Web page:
Chronic stable angina exercise electrocardiography
Chronic stable angina Microchapters
Alternative Therapies for Refractory Angina
Guidelines for Asymptomatic Patients
Chronic stable angina exercise electrocardiography On the Web
In patients with chronic stable angina, exercise ECG is more sensitive and specific to identify inducible ischemia and to diagnose coronary artery disease. ECG abnormalities associated with MI include: down sloping of ST-segment depression or elevation, accompanying angina that occurs at a low workload during early stages of exercise and persistent for more than 3-minutes after exercise. The reliability of diagnosis is shown to improve with the evaluation of ST changes in relation to heart rate. Bruce protocol or treadmill (expressed in terms of METs) or bicycle ergometer (expressed in terms of watts) are used to detect MI. Exercise ECG test must be terminated on the achievement of maximal predicted heart rate and/or if the patient becomes symptomatic or develops pain with significant ST-segment changes. Exercise ECG test also provides prognostic stratification to evaluate the response to medical therapy or revascularization.
ST-segment changes suggestive of coronary artery disease include:
- Down sloping or horizontal ST segment depressions are highly suggestive of myocardial ischemia, particularly when:
- It occurs at a low workload,
- It occurs during early stages of exercise,
- It persists for more than 3 minutes after exercise, or
- It is accompanied by chest discomfort that is compatible with angina.
Sensitivity and Specificity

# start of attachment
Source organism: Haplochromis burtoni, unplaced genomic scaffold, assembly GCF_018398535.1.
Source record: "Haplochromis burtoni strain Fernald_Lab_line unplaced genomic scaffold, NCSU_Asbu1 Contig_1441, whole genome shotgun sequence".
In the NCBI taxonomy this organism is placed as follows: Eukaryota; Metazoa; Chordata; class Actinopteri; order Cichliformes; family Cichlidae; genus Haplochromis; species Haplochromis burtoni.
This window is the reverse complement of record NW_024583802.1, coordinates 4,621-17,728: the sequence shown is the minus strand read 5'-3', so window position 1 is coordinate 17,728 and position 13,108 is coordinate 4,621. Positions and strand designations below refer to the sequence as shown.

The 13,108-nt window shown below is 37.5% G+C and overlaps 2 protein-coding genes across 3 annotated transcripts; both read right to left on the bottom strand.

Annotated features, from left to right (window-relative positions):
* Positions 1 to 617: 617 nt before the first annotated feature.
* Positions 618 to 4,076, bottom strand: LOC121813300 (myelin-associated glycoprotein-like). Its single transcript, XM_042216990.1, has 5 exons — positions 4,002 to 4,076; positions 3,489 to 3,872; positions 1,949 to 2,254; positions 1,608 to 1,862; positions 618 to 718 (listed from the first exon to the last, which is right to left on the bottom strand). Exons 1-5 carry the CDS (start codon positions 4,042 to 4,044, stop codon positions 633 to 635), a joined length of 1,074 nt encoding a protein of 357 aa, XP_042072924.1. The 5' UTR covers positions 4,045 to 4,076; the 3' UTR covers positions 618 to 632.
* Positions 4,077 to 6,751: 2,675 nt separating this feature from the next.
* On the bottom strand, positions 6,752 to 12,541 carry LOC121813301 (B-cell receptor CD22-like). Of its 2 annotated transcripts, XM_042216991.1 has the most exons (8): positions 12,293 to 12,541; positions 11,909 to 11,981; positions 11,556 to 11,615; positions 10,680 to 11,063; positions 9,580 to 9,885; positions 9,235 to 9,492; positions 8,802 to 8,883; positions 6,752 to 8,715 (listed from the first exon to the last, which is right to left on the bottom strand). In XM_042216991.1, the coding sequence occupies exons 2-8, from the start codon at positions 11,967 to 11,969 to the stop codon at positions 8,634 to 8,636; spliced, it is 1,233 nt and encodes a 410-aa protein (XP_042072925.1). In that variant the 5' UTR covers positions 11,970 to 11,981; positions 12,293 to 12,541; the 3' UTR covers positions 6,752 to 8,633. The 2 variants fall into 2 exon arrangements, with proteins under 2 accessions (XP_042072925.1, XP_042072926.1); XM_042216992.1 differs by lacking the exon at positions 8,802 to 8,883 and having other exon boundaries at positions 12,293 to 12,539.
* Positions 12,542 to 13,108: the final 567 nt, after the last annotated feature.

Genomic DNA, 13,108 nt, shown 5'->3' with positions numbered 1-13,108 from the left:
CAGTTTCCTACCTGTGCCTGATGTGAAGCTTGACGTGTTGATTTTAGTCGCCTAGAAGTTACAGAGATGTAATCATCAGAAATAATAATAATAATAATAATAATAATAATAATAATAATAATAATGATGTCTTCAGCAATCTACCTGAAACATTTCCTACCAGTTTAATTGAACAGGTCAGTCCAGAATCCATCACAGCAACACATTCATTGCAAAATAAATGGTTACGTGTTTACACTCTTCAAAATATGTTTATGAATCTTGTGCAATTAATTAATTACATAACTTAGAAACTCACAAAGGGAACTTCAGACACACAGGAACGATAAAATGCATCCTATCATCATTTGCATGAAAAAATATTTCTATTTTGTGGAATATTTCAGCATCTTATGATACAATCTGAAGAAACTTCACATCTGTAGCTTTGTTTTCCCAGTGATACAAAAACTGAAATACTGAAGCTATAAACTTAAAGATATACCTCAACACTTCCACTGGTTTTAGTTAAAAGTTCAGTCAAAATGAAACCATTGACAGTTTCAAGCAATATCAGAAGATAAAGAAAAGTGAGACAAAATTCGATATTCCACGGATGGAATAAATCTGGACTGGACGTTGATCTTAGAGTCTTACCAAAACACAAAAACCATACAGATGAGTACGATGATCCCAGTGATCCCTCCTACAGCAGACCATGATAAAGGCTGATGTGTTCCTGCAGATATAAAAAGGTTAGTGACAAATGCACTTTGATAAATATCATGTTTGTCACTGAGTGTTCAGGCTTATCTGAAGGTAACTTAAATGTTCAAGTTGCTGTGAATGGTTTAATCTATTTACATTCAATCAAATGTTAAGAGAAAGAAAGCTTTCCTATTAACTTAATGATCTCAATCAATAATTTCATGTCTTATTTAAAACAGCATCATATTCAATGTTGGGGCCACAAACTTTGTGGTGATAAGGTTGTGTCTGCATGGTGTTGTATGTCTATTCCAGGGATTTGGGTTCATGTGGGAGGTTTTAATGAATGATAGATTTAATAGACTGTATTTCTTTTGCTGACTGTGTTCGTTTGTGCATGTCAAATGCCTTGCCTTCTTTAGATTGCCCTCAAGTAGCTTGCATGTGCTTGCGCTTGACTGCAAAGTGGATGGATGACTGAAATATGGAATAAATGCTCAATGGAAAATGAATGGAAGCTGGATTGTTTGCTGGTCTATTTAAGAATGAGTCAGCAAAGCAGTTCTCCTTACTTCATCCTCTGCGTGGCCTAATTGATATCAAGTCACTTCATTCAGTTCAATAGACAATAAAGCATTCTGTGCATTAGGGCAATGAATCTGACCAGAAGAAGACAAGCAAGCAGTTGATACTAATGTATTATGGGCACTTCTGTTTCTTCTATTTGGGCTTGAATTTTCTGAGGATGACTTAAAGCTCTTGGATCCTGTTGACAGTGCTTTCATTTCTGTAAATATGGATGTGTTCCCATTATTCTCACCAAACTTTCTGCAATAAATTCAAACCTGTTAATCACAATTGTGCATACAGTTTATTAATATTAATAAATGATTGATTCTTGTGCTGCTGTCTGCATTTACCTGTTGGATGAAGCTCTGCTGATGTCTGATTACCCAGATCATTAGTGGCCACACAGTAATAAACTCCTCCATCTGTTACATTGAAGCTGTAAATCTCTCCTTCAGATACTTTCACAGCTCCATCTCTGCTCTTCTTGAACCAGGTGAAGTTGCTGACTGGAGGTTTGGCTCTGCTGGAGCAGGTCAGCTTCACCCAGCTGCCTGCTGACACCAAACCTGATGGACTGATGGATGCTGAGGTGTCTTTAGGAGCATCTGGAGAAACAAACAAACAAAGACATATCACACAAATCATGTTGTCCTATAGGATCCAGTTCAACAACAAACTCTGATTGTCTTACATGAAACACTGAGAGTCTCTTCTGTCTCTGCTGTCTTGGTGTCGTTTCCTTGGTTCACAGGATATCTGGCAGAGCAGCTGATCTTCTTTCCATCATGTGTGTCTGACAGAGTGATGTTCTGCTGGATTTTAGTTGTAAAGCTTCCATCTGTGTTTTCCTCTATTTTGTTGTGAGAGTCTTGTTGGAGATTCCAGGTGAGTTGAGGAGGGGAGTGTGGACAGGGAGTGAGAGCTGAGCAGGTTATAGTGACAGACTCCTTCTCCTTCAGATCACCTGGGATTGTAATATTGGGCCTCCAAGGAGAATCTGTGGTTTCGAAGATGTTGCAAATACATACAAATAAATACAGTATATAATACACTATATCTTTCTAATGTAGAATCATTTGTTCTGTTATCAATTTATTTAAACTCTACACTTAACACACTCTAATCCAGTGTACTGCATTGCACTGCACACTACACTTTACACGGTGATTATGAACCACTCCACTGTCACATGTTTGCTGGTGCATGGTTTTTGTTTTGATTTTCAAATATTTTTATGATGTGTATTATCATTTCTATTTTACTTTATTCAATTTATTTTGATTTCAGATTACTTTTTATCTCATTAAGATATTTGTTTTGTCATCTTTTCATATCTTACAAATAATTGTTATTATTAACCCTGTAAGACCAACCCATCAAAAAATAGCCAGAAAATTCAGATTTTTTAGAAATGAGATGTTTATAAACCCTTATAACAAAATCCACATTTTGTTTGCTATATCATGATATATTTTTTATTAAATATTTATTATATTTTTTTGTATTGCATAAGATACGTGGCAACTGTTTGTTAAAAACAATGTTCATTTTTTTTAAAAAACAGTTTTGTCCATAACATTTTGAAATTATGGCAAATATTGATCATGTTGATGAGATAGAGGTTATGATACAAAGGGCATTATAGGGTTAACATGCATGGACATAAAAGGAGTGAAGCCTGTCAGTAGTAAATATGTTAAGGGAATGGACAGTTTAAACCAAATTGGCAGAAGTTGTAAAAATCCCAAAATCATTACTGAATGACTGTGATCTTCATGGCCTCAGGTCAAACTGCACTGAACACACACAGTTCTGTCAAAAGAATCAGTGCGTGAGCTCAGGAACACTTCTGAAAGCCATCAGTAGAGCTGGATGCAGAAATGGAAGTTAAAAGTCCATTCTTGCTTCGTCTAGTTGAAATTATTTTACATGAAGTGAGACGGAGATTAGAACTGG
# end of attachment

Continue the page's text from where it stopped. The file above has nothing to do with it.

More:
- Exercise electrocardiography has a sensitivity of approximately 70% for detecting coronary artery disease.
- Exercise electrocardiography has a specificity of approximately 75% for excluding coronary artery disease.
- To assess the probability of coronary artery disease in an individual patient, the exercise ECG result must be integrated with the clinical presentation.
- Conditions that increase the probability of exercise ECG yielding false positive results are:
- An abnormal resting ECG associated with left ventricular hypertrophy, intraventricular conduction abnormalities, pre-excitation syndromes (Long Ganong Lewine Syndrome = LGL, Wolf-Parkinson-White syndrome = WPW and Mahaim type), electrolyte imbalance or therapy with digitalis
- In women, the lower prior probability of CAD is associated with more false positive results on ECG.
- On the other hand, a fall in systolic pressure of 10 mm Hg or more during exercise or the appearance of a murmur of mitral regurgitation during exercise increases the probability that, an abnormal stress ECG is a true positive test result.
Treadmill Exercise Test
- Treadmill exercise test is more preferable to bicycle exercise test (or ergometer) for detecting myocardial ischemia.
- In patients who cannot perform treadmill exercise, pharmacologic stress scintigraphy or echocardiography is preferable to upper body arm exercise.
- Variables of the Treadmill Exercise Test which indicate the high risk are:
- Short exercise duration less than 5 METs,
- Significant ST segment depression (magnitude ≥2 mm, starts at exercise stage I or II, duration of exercise test is <5 minutes and ≥5 leads with ST changes,
- Significant changes in blood pressure: low peak systolic blood pressure (<130 mm Hg), significant decrease in systolic blood pressure during the test (below the resting standing blood pressure),
- Inability to attain to the target heart rate,
- Presence of exercise induced angina,
- Presence of frequent ventricular ectopy (e.g. couplets or tachycardia) at low workload.
For more information on exercise EKG during exercise stress testing, click here.
ACC/AHA/ACP–ASIM Guidelines for the Management of Patients With Chronic Stable Angina (DO NOT EDIT)